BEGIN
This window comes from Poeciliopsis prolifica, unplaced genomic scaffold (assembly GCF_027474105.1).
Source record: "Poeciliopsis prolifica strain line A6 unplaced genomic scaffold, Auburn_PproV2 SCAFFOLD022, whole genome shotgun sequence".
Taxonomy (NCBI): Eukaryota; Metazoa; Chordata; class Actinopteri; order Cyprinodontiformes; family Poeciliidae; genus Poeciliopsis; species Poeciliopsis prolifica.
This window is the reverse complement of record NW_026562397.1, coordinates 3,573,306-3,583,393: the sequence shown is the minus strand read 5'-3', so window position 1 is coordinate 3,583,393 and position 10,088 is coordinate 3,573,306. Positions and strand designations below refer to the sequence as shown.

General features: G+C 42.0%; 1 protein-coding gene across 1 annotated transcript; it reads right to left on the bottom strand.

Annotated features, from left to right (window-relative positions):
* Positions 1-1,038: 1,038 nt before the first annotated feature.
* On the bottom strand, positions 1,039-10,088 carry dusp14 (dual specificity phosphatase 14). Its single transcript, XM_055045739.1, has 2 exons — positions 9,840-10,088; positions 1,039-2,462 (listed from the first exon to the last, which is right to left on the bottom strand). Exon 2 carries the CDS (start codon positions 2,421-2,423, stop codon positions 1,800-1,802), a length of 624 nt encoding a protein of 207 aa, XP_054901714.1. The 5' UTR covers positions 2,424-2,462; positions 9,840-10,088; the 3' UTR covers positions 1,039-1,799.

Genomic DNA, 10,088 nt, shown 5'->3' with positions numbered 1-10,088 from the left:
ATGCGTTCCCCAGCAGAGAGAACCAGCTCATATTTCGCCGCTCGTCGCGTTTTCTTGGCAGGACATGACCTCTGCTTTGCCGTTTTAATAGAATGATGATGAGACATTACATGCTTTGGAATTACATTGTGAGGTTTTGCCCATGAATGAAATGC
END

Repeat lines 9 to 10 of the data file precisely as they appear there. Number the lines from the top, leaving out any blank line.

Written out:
Genomic DNA, 10,088 nt, shown 5'->3' with positions numbered 1-10,088 from the left:
ATGCGTTCCCCAGCAGAGAGAACCAGCTCATATTTCGCCGCTCGTCGCGTTTTCTTGGCAGGACATGACCTCTGCTTTGCCGTTTTAATAGAATGATGATGAGACATTACATGCTTTGGAATTACATTGTGAGGTTTTGCCCATGAATGAAATGC